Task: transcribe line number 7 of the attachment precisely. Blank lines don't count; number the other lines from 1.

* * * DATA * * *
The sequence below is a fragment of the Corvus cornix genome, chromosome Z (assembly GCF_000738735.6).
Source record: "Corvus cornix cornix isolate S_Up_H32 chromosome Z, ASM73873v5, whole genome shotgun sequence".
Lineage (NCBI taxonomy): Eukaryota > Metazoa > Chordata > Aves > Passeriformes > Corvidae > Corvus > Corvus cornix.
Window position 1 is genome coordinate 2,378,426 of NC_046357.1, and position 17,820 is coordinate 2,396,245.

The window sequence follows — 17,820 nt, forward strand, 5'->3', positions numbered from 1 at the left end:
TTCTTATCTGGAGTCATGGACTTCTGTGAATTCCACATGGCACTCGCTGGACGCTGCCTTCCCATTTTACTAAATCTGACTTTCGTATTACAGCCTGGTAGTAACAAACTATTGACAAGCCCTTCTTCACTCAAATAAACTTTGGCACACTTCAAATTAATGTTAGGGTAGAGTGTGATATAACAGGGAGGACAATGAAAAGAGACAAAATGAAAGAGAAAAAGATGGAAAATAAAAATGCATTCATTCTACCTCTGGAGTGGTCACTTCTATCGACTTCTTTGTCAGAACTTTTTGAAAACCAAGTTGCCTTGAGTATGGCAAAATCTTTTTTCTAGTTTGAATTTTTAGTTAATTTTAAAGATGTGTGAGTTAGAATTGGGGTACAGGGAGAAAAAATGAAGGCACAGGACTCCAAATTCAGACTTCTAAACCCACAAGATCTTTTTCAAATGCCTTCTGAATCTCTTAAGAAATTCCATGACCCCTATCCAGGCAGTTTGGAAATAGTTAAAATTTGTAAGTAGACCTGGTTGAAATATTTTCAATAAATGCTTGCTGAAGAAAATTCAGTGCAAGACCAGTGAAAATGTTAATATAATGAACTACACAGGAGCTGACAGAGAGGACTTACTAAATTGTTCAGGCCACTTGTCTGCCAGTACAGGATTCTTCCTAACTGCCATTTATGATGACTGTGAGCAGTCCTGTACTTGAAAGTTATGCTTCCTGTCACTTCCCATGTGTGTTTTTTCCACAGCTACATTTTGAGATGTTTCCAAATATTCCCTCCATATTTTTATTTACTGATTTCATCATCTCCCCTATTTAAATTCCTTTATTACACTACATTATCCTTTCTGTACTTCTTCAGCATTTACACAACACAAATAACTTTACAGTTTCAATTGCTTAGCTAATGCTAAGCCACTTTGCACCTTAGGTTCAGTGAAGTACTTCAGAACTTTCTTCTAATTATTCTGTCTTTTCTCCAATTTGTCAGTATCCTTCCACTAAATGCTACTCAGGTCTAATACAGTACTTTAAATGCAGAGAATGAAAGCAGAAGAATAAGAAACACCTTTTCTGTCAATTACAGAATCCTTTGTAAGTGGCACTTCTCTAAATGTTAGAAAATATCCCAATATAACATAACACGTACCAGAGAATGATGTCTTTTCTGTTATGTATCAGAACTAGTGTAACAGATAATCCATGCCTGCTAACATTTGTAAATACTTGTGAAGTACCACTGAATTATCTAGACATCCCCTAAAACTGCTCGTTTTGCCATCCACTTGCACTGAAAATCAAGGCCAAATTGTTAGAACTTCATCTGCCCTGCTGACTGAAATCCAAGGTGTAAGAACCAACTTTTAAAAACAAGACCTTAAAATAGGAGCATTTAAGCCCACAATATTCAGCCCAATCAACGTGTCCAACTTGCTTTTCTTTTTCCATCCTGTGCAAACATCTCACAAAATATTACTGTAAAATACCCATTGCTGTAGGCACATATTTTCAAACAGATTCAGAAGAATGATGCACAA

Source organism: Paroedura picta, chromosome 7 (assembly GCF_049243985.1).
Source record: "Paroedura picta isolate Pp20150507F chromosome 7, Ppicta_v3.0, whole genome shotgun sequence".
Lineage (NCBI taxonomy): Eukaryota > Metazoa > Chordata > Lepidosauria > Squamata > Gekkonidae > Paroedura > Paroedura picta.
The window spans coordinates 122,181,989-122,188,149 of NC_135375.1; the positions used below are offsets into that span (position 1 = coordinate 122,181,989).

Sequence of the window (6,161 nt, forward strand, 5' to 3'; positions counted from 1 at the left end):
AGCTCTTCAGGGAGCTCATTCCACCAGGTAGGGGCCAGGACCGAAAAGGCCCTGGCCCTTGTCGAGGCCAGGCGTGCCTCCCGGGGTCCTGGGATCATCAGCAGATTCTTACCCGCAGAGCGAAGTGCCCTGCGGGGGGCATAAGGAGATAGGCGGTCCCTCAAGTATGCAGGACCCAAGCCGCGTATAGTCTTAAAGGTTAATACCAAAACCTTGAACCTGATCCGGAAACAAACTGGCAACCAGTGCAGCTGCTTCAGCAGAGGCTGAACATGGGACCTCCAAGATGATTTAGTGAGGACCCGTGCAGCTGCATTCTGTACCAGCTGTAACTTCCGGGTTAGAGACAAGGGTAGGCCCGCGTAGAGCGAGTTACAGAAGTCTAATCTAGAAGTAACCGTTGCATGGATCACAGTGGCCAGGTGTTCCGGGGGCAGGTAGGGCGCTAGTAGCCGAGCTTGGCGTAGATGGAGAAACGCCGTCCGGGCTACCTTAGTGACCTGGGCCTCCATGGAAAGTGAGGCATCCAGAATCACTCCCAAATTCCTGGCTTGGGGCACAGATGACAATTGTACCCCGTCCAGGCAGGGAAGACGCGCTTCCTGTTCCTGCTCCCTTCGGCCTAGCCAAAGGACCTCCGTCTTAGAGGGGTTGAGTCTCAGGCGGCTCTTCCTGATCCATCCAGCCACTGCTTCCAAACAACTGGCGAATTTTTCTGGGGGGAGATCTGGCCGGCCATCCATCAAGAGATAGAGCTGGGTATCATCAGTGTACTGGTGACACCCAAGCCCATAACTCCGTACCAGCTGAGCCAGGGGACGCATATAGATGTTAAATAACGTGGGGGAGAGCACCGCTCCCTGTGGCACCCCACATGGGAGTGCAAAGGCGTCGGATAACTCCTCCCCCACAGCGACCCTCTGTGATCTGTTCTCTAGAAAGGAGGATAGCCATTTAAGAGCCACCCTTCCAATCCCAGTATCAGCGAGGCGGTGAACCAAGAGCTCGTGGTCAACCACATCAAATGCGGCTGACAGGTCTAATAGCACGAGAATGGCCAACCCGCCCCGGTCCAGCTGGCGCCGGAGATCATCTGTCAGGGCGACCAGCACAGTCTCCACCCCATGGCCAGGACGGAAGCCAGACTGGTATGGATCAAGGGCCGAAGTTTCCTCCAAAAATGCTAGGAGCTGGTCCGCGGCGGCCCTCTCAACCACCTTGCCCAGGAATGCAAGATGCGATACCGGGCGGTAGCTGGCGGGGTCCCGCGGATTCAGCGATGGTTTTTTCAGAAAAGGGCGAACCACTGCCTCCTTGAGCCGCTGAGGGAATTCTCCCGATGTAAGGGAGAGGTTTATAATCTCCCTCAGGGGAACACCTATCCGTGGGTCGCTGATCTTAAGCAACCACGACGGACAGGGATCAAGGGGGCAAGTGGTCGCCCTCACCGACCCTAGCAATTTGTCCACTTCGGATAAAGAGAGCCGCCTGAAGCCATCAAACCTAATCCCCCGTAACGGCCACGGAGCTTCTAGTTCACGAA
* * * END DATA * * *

Source organism: Paroedura picta, chromosome 7 (assembly GCF_049243985.1).